Ph.D. Dissertation Defense: Stephen Coffin

Tuesday, November 27, 2018 1:30pm - 3:30pm

GSE 011

A STUDY OF THE NAPCS-BASED AND RESEARCH-BASED POLICY SETS TO IDENTIFY THE MOST LIKELY DETERMINANTS OF CHARTER SCHOOL MARKET SHARE

Stephen is a doctoral student in the Theory, Organization, and Policy concentration of the Doctor of Philosphy program. 

Committee: Steven Barnett (Chair), Drew Gitomer, Benjamin Justice, Julia Sass Rubin

ABSTRACT

Theoretically, charter schools are designed to offer greater choice than other intra-district or inter-district choice models. Charter schools are a public school choice model that seeks to expand choice beyond that offered by movement from one neighborhood or district to another. Charter schools provide the opportunity for parents to choose their children’s schools without having to obtain residency in a targeted catchment area. Thus, charter schools offer a new model of nonresidential-based choice in which consumers vote with their seat by changing schools, rather than their feet, and who choose a new school without moving their place of residence. Voting with your seat transforms the public school choice model by supplementing traditional inter-district residency-based competition with nonresidential-based competition among different charter schools and TPSs independent of geographic location.

The broad hypothesis of this study is that differences in state charter school laws affect charter school market share. In addition, this study seeks to quantify the relative importance of specific policies jointly and individually as influences on the charter market share. Charter school advocates, such as the CER and NAPCS, posit that the strongest policies are those that place minimal or no limitations on charter school formation, numbers, enrollment, autonomy, operational flexibility, accountability, or funding.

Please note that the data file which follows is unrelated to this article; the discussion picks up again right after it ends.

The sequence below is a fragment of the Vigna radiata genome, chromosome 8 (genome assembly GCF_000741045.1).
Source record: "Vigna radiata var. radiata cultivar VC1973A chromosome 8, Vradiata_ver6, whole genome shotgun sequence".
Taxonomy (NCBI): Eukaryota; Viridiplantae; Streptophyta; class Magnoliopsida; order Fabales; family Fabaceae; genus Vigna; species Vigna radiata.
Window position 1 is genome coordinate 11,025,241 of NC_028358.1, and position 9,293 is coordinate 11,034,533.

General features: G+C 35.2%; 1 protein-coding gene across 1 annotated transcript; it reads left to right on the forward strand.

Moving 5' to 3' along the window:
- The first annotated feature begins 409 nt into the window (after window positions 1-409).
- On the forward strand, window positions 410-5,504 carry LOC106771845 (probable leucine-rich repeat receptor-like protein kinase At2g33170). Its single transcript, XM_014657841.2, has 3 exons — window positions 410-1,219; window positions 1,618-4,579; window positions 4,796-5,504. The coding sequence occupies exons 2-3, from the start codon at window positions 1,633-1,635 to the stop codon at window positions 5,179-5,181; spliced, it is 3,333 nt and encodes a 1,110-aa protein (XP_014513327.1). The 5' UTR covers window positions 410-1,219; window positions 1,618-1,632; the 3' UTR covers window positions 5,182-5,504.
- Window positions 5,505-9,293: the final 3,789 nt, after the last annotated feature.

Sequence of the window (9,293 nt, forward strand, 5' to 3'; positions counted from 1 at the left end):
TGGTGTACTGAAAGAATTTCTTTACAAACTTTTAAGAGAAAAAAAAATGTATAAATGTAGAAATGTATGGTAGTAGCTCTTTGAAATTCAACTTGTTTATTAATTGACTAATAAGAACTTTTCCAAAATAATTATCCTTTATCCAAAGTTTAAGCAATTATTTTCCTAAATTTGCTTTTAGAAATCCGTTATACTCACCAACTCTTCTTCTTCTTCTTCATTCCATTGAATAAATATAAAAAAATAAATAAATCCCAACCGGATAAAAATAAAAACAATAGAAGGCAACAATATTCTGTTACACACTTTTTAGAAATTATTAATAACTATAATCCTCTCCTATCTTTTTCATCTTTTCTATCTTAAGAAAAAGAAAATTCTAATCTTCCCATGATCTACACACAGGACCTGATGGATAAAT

The focus of this study is to provide a better understanding of the predictive strength of different policies in determining the charter school share of the public education market and the influence of charter school share on overall enrollment in public education. As the NAPCS’ policy identification is based on one particular theoretical perspective, I will investigate the relative importance of state policies as determinants of charter school market share based on my literature review. Specifically, I will assess how well my literature review-based set of policies predicts market share as compared to the NAPCS-based set plus the extent to which the charter school market share increases the overall public school share of the education market. Identifying the policies that most likely have the greatest predictive strength of charter school market share will help inform policymakers who make highly consequential decisions on state charter laws.

     

Who to contact:

Ericka Diaz

ericka.diaz@gse.rutgers.edu